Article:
Drinks that tend to stimulate stomach acid production, such as coffee and alcohol, contribute to the onset of heartburn (10). Coffee itself may also affect sleep quality. Although it might feel like alcohol helps you fall asleep, alcohol can cause frequent night wakings which disrupt sleep.

Do Certain Activities Cause Heartburn?

High-impact sports, such as running, rowing, high intensity interval training, and powerlifting, as well as activities that are done while the body is inverted or flat, like swimming or yoga, can cause heartburn or make it worse (11). Heartburn is caused by a loosening of the lower esophageal muscle. Exercises that push the stomach or keep the body from being upright may contribute to heartburn and GERD.

Exercise is an important part of staying healthy. If you struggle with heartburn, opt for lower impact, upright activities, like walking, light jogging or easy cycling. If you prefer to engage in high-intensity workouts, it could help to adjust when you eat. Try to eat a few hours before your workout to prevent heartburn.

Does Heartburn Impact Mental Health?

Heartburn symptoms can be distressing and painful. Although heartburn does not cause mental health disorders, there does appear to be a link between heartburn and an increase in depression and anxiety (12).

Heartburn symptoms can include chest pains. Heartburn patients report an increase in anxiety (13) when experiencing chest pains. Depression and stress (14) are known to impact the gastrointestinal system, and therefore may make heartburn worse. Additionally, heartburn can cause disruptions in sleep and there is evidence that poor sleep impacts mental health as well.

What Are The Best Sleeping Positions for Heartburn?

Sleeping on your left side (15) may reduce your heartburn symptoms because it relieves the pressure on your stomach and allows for food to move to the lower part of the stomach. Conversely, some research suggests that lying on your right side aggravates heartburn and GERD (16).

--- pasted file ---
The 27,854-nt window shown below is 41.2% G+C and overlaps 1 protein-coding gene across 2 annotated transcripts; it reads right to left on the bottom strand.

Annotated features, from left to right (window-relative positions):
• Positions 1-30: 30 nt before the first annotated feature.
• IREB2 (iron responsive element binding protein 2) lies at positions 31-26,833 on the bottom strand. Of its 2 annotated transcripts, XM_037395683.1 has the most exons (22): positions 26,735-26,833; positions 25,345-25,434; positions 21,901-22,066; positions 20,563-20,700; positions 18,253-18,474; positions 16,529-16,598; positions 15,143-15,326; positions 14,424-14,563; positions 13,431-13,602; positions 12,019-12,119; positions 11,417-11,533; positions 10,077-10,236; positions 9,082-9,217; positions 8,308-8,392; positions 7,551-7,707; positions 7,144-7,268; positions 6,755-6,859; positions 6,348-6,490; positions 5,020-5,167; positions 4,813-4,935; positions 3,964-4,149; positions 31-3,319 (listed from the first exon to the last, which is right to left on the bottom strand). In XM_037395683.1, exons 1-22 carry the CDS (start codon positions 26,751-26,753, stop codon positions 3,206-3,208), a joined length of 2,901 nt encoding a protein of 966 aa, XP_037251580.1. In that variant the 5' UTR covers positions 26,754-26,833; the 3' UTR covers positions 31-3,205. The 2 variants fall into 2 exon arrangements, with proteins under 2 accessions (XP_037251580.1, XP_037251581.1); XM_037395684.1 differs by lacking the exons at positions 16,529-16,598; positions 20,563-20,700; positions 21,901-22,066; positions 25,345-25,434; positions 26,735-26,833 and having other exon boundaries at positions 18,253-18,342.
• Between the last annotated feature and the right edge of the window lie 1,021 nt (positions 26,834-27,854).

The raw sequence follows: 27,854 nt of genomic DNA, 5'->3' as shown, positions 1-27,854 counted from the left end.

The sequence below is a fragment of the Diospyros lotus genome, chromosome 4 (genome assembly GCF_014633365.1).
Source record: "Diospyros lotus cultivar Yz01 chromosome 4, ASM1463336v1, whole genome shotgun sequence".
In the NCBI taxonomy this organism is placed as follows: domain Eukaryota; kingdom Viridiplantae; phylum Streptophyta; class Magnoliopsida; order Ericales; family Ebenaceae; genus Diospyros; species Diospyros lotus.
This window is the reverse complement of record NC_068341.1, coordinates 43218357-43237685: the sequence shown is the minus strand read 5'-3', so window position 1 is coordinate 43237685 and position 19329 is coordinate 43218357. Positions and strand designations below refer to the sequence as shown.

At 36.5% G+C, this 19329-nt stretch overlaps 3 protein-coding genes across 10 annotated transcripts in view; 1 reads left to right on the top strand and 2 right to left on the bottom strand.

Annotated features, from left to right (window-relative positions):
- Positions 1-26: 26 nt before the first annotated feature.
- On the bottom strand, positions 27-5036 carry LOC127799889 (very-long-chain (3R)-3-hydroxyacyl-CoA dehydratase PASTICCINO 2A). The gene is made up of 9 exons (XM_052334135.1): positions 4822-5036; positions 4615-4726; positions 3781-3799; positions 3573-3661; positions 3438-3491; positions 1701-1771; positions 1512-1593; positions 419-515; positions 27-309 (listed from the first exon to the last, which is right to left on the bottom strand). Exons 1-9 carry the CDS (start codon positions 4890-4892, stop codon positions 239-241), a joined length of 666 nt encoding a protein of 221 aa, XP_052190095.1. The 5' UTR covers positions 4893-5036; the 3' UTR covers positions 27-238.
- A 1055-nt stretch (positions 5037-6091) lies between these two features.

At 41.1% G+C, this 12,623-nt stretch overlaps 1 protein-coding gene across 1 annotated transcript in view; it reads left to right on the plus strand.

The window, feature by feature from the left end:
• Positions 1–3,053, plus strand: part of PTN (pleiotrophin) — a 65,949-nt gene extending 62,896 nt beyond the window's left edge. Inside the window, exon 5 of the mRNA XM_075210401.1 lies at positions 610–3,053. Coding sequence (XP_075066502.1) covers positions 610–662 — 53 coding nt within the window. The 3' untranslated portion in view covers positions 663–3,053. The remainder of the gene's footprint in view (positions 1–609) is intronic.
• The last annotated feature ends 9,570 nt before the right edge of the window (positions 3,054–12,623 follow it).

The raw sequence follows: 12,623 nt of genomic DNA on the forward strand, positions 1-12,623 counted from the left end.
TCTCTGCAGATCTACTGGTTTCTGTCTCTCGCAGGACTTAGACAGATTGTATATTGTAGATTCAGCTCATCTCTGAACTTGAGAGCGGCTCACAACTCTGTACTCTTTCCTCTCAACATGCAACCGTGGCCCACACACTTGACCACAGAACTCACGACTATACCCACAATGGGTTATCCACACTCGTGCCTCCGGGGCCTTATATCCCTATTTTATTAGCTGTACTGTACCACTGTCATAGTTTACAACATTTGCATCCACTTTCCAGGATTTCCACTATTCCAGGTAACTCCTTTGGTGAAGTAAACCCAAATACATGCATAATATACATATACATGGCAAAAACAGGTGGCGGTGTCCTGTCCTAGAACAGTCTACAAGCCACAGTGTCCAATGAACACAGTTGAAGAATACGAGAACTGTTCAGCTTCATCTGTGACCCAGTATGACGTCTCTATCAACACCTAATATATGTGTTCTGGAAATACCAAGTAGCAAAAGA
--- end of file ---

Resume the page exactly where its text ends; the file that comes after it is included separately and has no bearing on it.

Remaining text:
Sleeping with the head of your bed elevated (17) is another good  way for people with heartburn to slip into a restful slumber. Heartburn is a result of the stomach contents coming back up into the esophagus, so utilizing gravity by elevating the head and upper body helps keep your stomach contents where they should be. You can purchase wedge pillows that keep you propped up all night, thus reducing heartburn.

Additionally, you can opt to raise the top two posts of your bed frame to elevate your upper body when you sleep. Bed raisers are available online and come in different heights to fit your preference.  Just make sure that if your bed frame does not have a sturdy footboard, you secure your mattress to prevent it from slipping.

How Do You Get Rid of Heartburn?

Studies show that reducing overall body weight has a positive impact on reducing heartburn symptoms. Eating a diet full of fiber, protein, healthy fats, and vegetables can help lower your overall body mass. Exercising regularly, even just taking a walk around your neighborhood, can also help you lower body weight, and help you sleep (18). Cutting back on smoking, caffeine intake, and alcohol consumption significantly reduces heartburn attacks and also promotes better sleep.